Not too long ago, AI was relegated to the realm of Sci-Fi stories. But advances in the last 5-10 years have made the AI industry a reality. Last year, 1 out of every 4 dollars of startup funding went to an AI startup.

But what does it take to work in this space?

In this article, we will talk about the mindset and skills needed to make it as an LLM engineer. In the end, we debunk some of the most common myths in this field.

Here are 3 key habits you should develop:

1. Using the best AI-powered tools: 

What’s the point of building AI if we don’t use these tools to increase our productivity? Here is a bunch of tools that will help you boost your productivity by 10x: 

a) Chat-GPT: Launched in November 2022, today Chat-GPT has become an indispensable tool for workers, reminiscent of Google Search in the 2010s. So what can Chat-GPT do for you? Well, it is most useful for debugging errors in code, but can also help you with knowledge questions, drafting a difficult letter, writing a blog, switching timezone, and just about anything else you can think of.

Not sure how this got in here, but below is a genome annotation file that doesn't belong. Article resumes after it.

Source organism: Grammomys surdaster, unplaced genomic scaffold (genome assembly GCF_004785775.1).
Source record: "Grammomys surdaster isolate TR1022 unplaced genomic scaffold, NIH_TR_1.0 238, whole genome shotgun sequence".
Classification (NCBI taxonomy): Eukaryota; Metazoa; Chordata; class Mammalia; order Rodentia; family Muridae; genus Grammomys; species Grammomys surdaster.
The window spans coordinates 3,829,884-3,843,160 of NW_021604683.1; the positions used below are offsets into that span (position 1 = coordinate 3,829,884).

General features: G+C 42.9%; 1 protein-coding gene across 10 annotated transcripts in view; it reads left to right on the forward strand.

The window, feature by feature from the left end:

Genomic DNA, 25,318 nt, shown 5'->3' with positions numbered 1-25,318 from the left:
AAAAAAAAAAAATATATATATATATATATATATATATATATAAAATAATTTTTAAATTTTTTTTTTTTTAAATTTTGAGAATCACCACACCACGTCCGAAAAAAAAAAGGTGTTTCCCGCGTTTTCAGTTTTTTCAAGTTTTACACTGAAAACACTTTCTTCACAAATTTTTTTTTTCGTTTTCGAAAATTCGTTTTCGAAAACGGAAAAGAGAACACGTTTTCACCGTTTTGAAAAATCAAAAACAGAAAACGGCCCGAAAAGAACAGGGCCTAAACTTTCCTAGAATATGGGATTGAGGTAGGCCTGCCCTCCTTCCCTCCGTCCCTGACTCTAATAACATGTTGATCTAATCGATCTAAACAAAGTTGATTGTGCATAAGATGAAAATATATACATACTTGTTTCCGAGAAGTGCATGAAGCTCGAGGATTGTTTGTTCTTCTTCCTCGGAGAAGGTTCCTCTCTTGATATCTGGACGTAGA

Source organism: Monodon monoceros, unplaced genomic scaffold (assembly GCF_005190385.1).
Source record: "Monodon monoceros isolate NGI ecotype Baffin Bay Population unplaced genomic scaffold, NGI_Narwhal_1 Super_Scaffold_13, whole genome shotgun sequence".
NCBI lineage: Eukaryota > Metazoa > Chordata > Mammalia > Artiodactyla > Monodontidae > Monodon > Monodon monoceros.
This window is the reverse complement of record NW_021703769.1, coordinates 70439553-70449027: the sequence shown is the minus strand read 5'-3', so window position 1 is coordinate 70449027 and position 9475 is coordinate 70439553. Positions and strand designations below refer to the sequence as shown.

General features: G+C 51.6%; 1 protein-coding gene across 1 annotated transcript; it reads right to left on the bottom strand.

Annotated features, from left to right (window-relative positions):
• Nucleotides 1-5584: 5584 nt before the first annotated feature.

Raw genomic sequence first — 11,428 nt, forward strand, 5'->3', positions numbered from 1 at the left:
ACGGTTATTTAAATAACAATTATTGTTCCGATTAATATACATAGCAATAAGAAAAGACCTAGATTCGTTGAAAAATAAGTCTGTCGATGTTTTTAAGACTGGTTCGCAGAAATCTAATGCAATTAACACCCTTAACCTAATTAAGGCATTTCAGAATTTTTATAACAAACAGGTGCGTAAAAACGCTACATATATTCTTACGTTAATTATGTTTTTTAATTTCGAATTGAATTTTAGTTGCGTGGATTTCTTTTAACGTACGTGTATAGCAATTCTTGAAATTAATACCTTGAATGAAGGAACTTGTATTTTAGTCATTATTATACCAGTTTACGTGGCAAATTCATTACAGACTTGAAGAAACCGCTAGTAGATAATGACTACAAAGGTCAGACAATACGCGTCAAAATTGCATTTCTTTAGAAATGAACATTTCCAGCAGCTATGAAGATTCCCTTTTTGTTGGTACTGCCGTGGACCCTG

I strongly recommend the paid version which gives you access to OpenAI’s most powerful chat models, as well as access to image generation capabilities via Dall-E3, and enables code execution and web-browsing.

b) Copilot: Github Copilot is a popular tool for coding. It was developed by GitHub in collaboration with Open AI and is trained on millions of publicly available code repositories. It is a powerful tool that can 10x your coding output by auto-completing lines or even suggesting entire code blocks. It costs $10/month with the first 30 days being free, but is well worth the price.

c) Claude Opus: The model that is literally OP, Anthropic’s Claude Opus was the first model in a year to dethrone GPT-4 from its leading position on Chatbot Arena. In most circumstances, Claude Opus functions as a replacement for Chat-GPT4. But it also has areas of particular strength, such as understanding code, discussing scientific topics, and understanding very long messages. If you don’t want to go for the paid version, the two smaller models, Sonnet and Haiku, are available for free and impressive in their own right.

d) Perplexity: Perplexity is one of the best tools to have been developed in the post-2020 gold rush of AI startups. It is an AI-powered alternative to Google, but instead of entering a search term you can ask any question and it will try its best to answer using the internet. The fact that answers are generated purely from the material it finds while browsing greatly reduces hallucinations (i.e. AI making things up), and also allows validating the accuracy of any answer against its source. Further, the annotated links make it useful for writing a report.